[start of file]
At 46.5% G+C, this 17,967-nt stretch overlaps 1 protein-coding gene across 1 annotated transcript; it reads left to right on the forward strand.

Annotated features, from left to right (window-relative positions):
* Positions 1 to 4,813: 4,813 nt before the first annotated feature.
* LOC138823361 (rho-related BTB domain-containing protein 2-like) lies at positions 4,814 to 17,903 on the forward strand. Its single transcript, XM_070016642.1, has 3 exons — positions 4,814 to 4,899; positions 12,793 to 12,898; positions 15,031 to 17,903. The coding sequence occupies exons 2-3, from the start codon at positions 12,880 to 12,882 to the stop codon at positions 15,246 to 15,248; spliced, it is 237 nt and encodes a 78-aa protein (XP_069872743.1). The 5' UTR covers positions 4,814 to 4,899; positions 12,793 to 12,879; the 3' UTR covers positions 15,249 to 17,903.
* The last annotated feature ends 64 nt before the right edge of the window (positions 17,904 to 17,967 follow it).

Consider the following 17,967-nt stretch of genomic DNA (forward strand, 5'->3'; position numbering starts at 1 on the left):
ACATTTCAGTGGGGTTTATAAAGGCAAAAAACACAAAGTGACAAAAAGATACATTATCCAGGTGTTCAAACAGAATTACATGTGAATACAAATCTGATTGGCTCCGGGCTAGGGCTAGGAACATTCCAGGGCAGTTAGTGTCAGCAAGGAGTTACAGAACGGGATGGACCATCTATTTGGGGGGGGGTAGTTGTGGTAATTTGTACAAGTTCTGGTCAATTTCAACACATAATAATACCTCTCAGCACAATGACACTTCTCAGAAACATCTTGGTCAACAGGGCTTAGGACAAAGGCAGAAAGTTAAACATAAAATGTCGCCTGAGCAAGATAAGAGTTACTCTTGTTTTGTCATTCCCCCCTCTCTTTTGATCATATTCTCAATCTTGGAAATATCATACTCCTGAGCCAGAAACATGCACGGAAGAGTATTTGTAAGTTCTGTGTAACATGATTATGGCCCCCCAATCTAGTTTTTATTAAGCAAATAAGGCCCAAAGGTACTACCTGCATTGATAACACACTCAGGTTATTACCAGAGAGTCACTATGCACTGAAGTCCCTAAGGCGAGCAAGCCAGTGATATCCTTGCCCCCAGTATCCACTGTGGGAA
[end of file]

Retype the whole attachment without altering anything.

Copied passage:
At 46.5% G+C, this 17,967-nt stretch overlaps 1 protein-coding gene across 1 annotated transcript; it reads left to right on the forward strand.

Annotated features, from left to right (window-relative positions):
* Positions 1 to 4,813: 4,813 nt before the first annotated feature.
* LOC138823361 (rho-related BTB domain-containing protein 2-like) lies at positions 4,814 to 17,903 on the forward strand. Its single transcript, XM_070016642.1, has 3 exons — positions 4,814 to 4,899; positions 12,793 to 12,898; positions 15,031 to 17,903. The coding sequence occupies exons 2-3, from the start codon at positions 12,880 to 12,882 to the stop codon at positions 15,246 to 15,248; spliced, it is 237 nt and encodes a 78-aa protein (XP_069872743.1). The 5' UTR covers positions 4,814 to 4,899; positions 12,793 to 12,879; the 3' UTR covers positions 15,249 to 17,903.
* The last annotated feature ends 64 nt before the right edge of the window (positions 17,904 to 17,967 follow it).

Consider the following 17,967-nt stretch of genomic DNA (forward strand, 5'->3'; position numbering starts at 1 on the left):
ACATTTCAGTGGGGTTTATAAAGGCAAAAAACACAAAGTGACAAAAAGATACATTATCCAGGTGTTCAAACAGAATTACATGTGAATACAAATCTGATTGGCTCCGGGCTAGGGCTAGGAACATTCCAGGGCAGTTAGTGTCAGCAAGGAGTTACAGAACGGGATGGACCATCTATTTGGGGGGGGGTAGTTGTGGTAATTTGTACAAGTTCTGGTCAATTTCAACACATAATAATACCTCTCAGCACAATGACACTTCTCAGAAACATCTTGGTCAACAGGGCTTAGGACAAAGGCAGAAAGTTAAACATAAAATGTCGCCTGAGCAAGATAAGAGTTACTCTTGTTTTGTCATTCCCCCCTCTCTTTTGATCATATTCTCAATCTTGGAAATATCATACTCCTGAGCCAGAAACATGCACGGAAGAGTATTTGTAAGTTCTGTGTAACATGATTATGGCCCCCCAATCTAGTTTTTATTAAGCAAATAAGGCCCAAAGGTACTACCTGCATTGATAACACACTCAGGTTATTACCAGAGAGTCACTATGCACTGAAGTCCCTAAGGCGAGCAAGCCAGTGATATCCTTGCCCCCAGTATCCACTGTGGGAA